The documentation on the SPI peripheral says:

Two DMA channels are required, one to read from and one to write to the SPI.

Is this necessarily true? I have a device where I need to write a few bytes by SPI and then receive a very large amount of data (eg 32k) back over SPI.

Is it possible to do the write portion (ie sending a few bytes to the slave) by directly accessing the SPI peripheral, then setting up DMA to receive the response back? Or do I need to set up two DMA transfers, one of which writes a few significant bytes and then a big pile of junk, and the other receives a few bytes of junk and then 32k of interesting data?

  • Surely you need to keep the write buffer filled? If it empties the SPI transfer will stall.
    – joan
    Aug 14 '18 at 16:37
  • Possibly this is my ignorance of SPI or the SPI peripheral - is it necessary to continuously send and receive on the SPI bus? The device I'm talking to is an MCP3914 analog front end, which has a continuous-read mode, where you request the first register you want to read and then keep CS active and it cycles through reading all its registers; I want to do this more or less indefinitely and so don't really want to tie up a second DMA channel writing I-don't-care-what (actually an infinite chain of 0s) to the device.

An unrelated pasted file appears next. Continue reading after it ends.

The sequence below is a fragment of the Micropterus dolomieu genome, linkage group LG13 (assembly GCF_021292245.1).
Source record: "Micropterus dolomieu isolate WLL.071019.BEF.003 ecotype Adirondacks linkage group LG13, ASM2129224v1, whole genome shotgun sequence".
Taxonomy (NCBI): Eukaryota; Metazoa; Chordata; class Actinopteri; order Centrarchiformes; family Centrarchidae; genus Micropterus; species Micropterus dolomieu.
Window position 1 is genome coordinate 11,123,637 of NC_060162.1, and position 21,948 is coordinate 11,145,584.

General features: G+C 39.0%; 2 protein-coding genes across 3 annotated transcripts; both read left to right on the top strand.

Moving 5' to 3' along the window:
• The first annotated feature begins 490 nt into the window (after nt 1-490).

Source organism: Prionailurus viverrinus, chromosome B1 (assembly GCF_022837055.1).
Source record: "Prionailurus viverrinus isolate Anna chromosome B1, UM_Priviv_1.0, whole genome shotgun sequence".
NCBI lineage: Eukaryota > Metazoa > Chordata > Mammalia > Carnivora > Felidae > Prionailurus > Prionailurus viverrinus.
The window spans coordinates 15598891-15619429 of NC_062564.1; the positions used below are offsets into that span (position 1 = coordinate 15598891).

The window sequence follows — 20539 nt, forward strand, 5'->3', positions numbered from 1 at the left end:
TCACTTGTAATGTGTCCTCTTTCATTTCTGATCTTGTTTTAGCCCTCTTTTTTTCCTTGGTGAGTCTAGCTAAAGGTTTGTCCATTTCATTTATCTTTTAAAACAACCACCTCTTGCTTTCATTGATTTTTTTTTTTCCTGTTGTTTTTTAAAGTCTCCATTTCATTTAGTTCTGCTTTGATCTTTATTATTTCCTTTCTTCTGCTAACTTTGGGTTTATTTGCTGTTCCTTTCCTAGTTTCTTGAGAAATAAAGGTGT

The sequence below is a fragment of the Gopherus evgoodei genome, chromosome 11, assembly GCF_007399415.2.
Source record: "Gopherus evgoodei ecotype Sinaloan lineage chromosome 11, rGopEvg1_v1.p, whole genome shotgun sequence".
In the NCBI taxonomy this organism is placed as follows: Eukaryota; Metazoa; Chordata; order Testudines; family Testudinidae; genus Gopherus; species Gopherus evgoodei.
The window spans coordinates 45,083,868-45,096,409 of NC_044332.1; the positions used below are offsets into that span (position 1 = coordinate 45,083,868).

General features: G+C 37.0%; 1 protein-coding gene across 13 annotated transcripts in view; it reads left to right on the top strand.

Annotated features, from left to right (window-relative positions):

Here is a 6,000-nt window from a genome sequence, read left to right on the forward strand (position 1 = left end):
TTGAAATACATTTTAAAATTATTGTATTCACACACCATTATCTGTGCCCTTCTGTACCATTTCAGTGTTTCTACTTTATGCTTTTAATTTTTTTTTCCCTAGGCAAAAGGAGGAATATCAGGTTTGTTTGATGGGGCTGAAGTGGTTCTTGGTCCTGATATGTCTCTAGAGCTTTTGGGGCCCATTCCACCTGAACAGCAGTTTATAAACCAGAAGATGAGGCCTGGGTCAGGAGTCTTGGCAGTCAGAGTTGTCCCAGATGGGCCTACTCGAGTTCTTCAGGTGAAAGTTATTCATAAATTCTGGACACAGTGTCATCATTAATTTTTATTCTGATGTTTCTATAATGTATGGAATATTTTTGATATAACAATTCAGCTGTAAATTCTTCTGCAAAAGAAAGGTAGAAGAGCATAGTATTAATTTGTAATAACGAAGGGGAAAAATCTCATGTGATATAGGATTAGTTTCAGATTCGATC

– Tom
    Aug 15 '18 at 9:44
  • Looking further, it looks like I can do the write portion of the transaction by accessing the SPI peripheral directly, then do the read portion using DMA, with the outgoing DMA channel set up to read from a single word in memory with the SRC_INC field set to 0 so that it always reads from the same location. I think.
    – Tom
    Aug 15 '18 at 10:13

The problem you face is that - assuming you're the master - in order to receive the 32k of interesting data you need to generate SCLK for all of it. And the way you generate SCLK is by writing transmit data, even if it's a big pile of junk.

So unless you can figure out a way for the receive DMA channel to also write dummy transmit data, you're kind of stuck with having to use two channels.

Your Answer

By clicking “Post Your Answer”, you agree to our terms of service, privacy policy and cookie policy

Not the answer you're looking for? Browse other questions tagged or ask your own question.